When we go onto our daily activities, it is very important to do only one thing at a time, and not start something else until the activity is complete. In addition to making us more productive, it is an excellent habit to discipline the mind. This way, the mind will be stronger when we face really difficult situations. There are life situations that stretch us to the limit. For example, our wife is threatening us with divorce or our business is risking to go under or we are stuck at 15,000 feet in high altitude sick with no energy to go down. This came from personal experience. In this situation, we are overwhelmed with scary and self-defeating thoughts. My practice then is not to believe the thoughts. I watch them and let them pass. These thoughts would be « I am going to be alone », « I am going to lose my children », « I am losing everything I have worked so hard for », « I am unlovable. I am always abandoned at the end » or « I am going to be bankrupt », « I am a failure, a loser », « I am going to be the laughing stock of my business community », « My employees are going to hate me for letting them down », « I am going to lose my house », « I will never be successful » or « I am going to die », « I have so many regrets of things I have not completed », « I can see my own funerals and people talking negatively about me ». I let them run through the body. This can result in shaking, shedding tears, sweating or freezing. Then I go back to my resolve which could be « you are my wife, I love you and we will find a way », « I went through many challenges and I always overcome them. I will find a way », « I will put one step after another, and with God’s grace I will return safely » following the scenarios above. In the spiritual field, we talk much more about the heart than the mind. However both are just as important. A clear and disciplined mind is critical for our daily life and the advancement of our spiritual journey. And it only comes by working on it every day. The Buddhist religion offers a great variety of tools and techniques to still the mind for anyone willing to dive deeper on this topic.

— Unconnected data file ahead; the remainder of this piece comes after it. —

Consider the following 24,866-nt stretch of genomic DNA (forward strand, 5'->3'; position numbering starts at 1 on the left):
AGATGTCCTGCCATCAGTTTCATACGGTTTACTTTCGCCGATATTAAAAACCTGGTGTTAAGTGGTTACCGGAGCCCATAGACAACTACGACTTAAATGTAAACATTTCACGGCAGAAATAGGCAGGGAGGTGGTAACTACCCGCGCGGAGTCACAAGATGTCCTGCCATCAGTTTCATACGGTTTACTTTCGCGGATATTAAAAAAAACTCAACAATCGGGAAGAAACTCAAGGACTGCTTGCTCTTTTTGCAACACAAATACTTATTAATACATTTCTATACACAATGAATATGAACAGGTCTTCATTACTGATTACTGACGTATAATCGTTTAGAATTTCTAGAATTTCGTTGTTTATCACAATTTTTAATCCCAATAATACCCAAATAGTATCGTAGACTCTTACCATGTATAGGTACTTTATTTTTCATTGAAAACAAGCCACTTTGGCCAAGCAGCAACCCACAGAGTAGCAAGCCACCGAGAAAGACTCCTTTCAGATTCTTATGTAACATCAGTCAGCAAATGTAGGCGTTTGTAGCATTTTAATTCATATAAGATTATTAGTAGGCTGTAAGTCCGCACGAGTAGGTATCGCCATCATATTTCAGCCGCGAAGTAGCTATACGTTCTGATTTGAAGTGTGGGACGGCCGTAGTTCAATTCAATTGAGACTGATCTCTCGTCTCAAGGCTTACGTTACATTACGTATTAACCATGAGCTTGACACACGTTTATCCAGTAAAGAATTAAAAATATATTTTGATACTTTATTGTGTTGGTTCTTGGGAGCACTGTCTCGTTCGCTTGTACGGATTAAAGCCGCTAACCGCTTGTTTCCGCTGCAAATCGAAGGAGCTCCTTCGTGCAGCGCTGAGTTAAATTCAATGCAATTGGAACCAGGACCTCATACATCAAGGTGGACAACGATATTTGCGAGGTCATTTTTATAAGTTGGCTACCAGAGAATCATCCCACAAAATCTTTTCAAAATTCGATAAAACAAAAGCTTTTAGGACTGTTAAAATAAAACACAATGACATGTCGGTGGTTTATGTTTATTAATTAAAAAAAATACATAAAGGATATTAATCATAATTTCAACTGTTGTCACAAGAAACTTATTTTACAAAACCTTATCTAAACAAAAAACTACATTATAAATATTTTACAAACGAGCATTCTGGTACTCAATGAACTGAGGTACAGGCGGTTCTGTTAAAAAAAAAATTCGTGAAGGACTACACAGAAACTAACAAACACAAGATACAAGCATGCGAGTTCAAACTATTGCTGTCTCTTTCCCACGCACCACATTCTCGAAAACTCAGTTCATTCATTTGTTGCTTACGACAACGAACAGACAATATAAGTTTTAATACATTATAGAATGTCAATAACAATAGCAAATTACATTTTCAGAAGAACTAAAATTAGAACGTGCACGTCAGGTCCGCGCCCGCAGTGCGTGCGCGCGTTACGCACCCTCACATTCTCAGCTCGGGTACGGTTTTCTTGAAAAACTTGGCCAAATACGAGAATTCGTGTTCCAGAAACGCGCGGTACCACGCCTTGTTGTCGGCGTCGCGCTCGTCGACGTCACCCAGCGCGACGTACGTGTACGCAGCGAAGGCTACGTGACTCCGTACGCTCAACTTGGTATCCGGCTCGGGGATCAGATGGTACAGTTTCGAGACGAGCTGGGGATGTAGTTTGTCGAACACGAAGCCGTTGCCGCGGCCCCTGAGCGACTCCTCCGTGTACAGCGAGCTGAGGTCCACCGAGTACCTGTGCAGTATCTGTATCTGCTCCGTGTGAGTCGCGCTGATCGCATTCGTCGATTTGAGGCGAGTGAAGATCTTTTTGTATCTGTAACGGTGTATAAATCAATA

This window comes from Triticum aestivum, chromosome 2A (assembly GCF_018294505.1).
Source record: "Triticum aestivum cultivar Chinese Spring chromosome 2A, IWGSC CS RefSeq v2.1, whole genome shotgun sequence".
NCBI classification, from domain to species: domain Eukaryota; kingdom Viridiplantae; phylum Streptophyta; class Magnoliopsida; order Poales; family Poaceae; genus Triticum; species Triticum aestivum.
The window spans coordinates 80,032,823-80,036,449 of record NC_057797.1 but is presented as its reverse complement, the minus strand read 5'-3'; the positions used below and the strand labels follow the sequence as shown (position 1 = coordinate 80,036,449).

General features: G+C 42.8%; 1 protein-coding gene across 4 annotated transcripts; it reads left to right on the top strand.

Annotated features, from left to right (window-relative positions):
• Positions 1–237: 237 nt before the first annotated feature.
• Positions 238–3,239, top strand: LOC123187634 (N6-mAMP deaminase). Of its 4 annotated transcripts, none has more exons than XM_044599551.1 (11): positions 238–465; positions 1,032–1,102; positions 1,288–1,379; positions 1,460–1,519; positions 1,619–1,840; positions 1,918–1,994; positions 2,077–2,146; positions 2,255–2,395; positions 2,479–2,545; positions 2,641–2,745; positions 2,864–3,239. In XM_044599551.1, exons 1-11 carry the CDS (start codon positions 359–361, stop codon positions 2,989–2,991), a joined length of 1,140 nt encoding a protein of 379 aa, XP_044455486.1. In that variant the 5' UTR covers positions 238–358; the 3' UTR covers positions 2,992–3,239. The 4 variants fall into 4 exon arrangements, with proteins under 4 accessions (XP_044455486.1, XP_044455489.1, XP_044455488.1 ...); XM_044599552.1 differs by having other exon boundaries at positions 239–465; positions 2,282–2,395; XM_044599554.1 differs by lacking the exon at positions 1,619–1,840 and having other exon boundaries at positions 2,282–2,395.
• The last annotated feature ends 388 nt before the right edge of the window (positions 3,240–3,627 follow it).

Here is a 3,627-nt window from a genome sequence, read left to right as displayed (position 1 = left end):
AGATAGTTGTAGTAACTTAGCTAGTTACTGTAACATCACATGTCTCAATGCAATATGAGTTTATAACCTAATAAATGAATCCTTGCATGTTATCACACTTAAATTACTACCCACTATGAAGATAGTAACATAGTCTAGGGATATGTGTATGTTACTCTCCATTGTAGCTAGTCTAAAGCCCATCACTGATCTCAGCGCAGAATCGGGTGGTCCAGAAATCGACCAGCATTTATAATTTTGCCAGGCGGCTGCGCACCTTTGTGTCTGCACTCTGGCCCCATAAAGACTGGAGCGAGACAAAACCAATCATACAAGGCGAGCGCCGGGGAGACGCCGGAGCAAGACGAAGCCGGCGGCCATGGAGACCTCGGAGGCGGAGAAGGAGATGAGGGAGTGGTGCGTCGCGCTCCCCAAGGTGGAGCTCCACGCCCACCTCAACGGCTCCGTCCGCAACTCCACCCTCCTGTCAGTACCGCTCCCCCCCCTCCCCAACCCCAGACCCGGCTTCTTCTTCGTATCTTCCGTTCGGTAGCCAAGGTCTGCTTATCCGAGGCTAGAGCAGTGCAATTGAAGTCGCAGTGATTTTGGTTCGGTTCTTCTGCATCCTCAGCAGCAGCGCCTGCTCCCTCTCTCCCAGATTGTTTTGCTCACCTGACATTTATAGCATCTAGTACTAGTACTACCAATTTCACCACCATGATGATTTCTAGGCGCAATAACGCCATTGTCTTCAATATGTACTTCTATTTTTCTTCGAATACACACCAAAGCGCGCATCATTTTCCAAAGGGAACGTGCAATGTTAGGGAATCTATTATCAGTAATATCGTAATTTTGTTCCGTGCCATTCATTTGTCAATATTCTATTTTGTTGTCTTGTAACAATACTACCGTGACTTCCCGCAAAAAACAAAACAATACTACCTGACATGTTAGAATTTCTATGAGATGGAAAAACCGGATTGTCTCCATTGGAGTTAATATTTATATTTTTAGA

Presence is a simple concept but a very difficult one at the same time. If we ask everyone if they are present, they would quickly respond affirmatively, not understanding what presence actually is. Presence was recently popularized to the mainstream by Eckart Tolle with his best-seller The Power of Now: A Guide to Spiritual Enlightenment but all spiritual traditions talk about it in some ways. When we experience true presence for the first time, we realize we have been asleep all of our life. Presence is a feeling state that is hard to describe. It is like shifting our consciousness to an observer who can see us and what we are thinking or doing at the same time. As a young man, I first practiced presence by taking some walks. As I was watching the surrounding sceneries, I was aware at the same time of the « I » that was looking. To keep my focus, I would keep my awareness on my breath, the sensations of my body or the impressions coming to all my physical senses such as birds’ chirping. Before we experience the revelation of presence, we live a very mechanical life. We are like a machine programmed by our upbringing, education and environment. We react mechanically to external stimuli and we are fully identified with any activity we perform. We have little self-awareness and introspection is superficial. We have little access to our inner world. Presence changes everything. It is the light that starts illuminating our internal life from the inside to start freeing ourselves from the programs so that we may know ourselves. At first, presence may come only a few times a day for very short moments but with practice and perseverance, we can increase how long we can be present every single day. It starts with the process of self-observation. Presence is a form of divided attention when we stay aware of our observer self, what we are doing or thinking and sometimes even our transcendental self. It is very difficult at first so it is best to start with uncomplicated activities such as walking, driving or exercising. Later on, we may move to more mental activities such as reading or writing a paper. As we start practicing presence, we become aware of the principle obstacles of achieving this state : scattered mind, undisciplined body, overwhelming pulsions and emotions, fear, identification to activities, attachments, exaggerated concern for other people’s opinions, limited energy, inner fragmentation, false personas and inner lies. Presence indicates our level of being and it is the best indicator of where we are in the spiritual path. People who have more presence have a distinct feel. They have natural charisma and an aura that affect everyone around them. People are naturally drawn to them. We cannot acquire more presence unless we work on all other unrefined aspects of ourselves. It takes personal efforts and perseverance to be more present. I recommend having practices in our life that increase self-awareness such as meditation, yoga or developing the habit to remember ourselves as we perform daily activities. However, true presence is always an act of grace. It is the non-doing in the doing. It can never be forced as we need to bring a sensitive feeling state that can only come from the heart. In the beginning of the spiritual path, it is often the ego who wants to be present to achieve all the benefits of enlightenment…with very limited results. Overtime, the ego gets smoother (and bruised) through life experiences, becomes more conscious of its limitations, and presence can be initiated from a heart space. Presence can be practiced anytime in any circumstances. This is the most important spiritual practice of all. Presence is the light of consciousness. As they go through hard times, the people who are committing to personal development naturally practice presence. This allows them to find the answers of how they attracted the current unpleasant states in order to step out of it. This is why it is a mature coping mechanism. The inevitable struggles of life become then a stepping stone to develop more presence.